Dolphin Cognition and Behavior: A Comparative Approach

By Ronald J. Schusterman; Jeanette A. Thomas et al. | Go to book overview
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Because at 66 kHz one-half of a cycle is about 7.5 usec in duration, the 40 μsec difference in latency seen is over 5 times what would be expected from simply the difference in arrival time of the excitatory rarefaction. These data are evidence for phase detection by the dolphin auditory system at least to 66 kHz.

The above findings suggest that the dolphin brain is specialized for rapid processing of auditory stimuli (see also Bullock et al., 1968; Bullock & Ridgway , 1972). If given enough time, the human auditory system seems to perform as well on some echolocation tasks ( Fish, Johnson, & Ljungblad, 1976). Indeed, when pulses similar to dolphin echolocation pulses were projected at targets by instrumented divers and the received echoes stretched (tantamount to a slowed down tape recording and therefore reduced equivalently in frequency) 128 times, human divers performed with as few errors as Tursiops in distinguishing metal targets of copper, brass, or aluminum and geometrical aluminum shapes covered with neoprene rubber ( Fish et al., 1976).

Studies with static metal targets may give only limited detail of the dolphin's echolocation processing ability. However, if the findings of Fish et al. ( 1976) are a fair comparison of echolocation ability and based on a sonar discrimination task that is difficult for dolphins, we must conclude that the major accomplishment in the sonar processing component of the dolphin auditory system is the ability to process sound rapidly. In this paper I have reviewed a number of other findings, for example, the large diameter of auditory nerve fibers, the short latency and the relatively flat latency-intensity function of the dolphin ABR waves, and the rapid temporal resolution of successive sounds, that lend support to my view that much of the great hypertrophy of the dolphin auditory system--and perhaps the entire cerebrum--results from the animal's need for great precision and speed in processing sound.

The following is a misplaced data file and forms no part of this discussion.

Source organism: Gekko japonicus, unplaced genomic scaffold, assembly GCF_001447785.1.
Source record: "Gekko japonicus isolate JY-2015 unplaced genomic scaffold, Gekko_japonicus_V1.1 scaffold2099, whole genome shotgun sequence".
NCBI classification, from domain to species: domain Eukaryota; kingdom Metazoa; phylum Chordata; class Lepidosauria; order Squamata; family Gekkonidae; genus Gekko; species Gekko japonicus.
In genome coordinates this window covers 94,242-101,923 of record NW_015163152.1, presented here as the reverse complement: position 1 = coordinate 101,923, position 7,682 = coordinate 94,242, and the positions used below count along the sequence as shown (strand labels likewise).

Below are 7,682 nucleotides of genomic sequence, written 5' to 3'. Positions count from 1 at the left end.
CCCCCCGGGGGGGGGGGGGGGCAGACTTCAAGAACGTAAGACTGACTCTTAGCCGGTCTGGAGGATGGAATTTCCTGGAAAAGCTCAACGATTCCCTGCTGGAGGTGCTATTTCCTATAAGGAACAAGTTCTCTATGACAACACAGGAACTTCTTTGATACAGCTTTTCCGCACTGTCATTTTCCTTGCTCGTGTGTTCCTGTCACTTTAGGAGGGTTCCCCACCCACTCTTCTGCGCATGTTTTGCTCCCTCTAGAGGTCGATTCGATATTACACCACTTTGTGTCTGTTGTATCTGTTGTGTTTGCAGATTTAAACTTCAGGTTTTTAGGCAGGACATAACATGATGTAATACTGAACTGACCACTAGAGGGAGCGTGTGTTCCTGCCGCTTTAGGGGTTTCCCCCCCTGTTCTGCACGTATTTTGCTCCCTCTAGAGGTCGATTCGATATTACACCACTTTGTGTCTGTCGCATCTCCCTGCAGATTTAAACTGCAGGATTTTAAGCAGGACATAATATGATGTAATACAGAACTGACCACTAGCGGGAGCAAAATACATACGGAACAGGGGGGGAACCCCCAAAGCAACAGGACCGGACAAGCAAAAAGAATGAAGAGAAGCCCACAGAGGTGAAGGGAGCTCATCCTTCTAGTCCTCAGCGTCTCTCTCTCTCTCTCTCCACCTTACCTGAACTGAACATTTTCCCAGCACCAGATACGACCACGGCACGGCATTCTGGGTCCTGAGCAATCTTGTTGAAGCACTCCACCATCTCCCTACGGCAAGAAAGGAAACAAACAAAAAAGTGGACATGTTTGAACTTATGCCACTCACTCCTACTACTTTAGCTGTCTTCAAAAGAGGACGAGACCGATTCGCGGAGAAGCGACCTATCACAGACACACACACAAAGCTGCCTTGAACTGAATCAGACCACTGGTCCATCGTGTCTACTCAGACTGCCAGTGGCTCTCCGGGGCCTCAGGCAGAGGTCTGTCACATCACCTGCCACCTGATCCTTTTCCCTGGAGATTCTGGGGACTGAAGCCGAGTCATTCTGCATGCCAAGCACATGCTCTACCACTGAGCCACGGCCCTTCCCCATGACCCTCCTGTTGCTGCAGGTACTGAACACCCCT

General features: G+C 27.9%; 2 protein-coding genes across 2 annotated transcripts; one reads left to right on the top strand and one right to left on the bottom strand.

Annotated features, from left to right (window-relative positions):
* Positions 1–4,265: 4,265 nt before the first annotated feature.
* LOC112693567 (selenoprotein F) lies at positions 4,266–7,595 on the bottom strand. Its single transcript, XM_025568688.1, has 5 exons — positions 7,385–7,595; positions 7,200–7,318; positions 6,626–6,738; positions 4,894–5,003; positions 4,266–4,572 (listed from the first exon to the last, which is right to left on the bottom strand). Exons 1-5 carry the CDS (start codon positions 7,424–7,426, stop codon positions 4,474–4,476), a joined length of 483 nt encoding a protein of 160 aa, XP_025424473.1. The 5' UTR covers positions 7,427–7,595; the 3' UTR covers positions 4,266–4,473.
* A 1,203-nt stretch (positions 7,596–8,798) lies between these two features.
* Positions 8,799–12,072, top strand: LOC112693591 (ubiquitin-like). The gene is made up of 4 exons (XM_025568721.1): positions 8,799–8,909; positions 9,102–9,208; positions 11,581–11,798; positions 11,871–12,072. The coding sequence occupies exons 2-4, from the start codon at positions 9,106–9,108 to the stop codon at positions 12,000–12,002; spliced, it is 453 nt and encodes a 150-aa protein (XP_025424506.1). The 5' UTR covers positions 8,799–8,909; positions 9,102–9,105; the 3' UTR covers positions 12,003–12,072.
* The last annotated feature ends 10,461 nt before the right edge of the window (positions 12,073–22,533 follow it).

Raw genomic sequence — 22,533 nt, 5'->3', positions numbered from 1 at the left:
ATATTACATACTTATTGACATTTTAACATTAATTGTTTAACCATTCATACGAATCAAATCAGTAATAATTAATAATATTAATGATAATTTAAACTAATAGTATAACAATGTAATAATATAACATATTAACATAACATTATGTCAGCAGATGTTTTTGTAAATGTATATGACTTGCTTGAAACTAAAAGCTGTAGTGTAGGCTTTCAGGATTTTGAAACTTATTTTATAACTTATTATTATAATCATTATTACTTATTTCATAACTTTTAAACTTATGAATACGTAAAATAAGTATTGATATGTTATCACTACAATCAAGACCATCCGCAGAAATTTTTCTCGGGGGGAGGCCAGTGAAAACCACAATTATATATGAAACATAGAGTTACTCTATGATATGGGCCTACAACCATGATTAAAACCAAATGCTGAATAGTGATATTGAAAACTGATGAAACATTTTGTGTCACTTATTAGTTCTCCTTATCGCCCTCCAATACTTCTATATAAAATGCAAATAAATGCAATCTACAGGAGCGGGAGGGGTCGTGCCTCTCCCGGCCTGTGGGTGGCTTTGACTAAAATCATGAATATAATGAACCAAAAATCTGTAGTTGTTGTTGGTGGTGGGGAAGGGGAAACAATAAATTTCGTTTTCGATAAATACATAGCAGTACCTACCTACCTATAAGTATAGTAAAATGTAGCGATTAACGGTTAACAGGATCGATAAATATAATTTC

REFERENCES

Au W. L. ( 1980). Echolocation signals of the Atlantic bottlenose dolphin (Tursiops truncatus) in open waters. In R. G. Busnel & J. F. Fish (Eds.), Animal Sonar Systems (pp. 251-282). New York: Plenum.

Balonov L., Deglin V., Kaufman D., & Nikolaenko N. ( 1981). Functional asymmetry of the animal brain. Journal of Evolutionary Biochemistry and Physiology, 17, 163-170. (In Russian, English translation 1982, New York: Plenum).

Bogen J. E. ( 1969). The other side of the brain II. An appositional mind. Bulletin of The Los Angeles Neurological Society, 34, 135-162.

Bonner J. T. ( 1980). The evolution of culture in animals. New Jersey: Princeton University Press.

Breathnach A. S. ( 1960). The cetacean central nervous system. Biological Reviews, 35, 187-230.

Bullock T. H. ( 1984). Comparative neuroscience holds promise for quiet revolutions. Science, 225, 473-478.

Bullock T. H., Grinnell A. D.. Ikezono, E., Kameda, K., Katsuki, K., Nomoto, M., Sato, O., N. Suga , & Yanagisawa K. ( 1968). Electrophysiological studies of central auditory mechanisms in cetaceans. Zeitschrift Für Vergleichende Physiologie, 59, 117-156.

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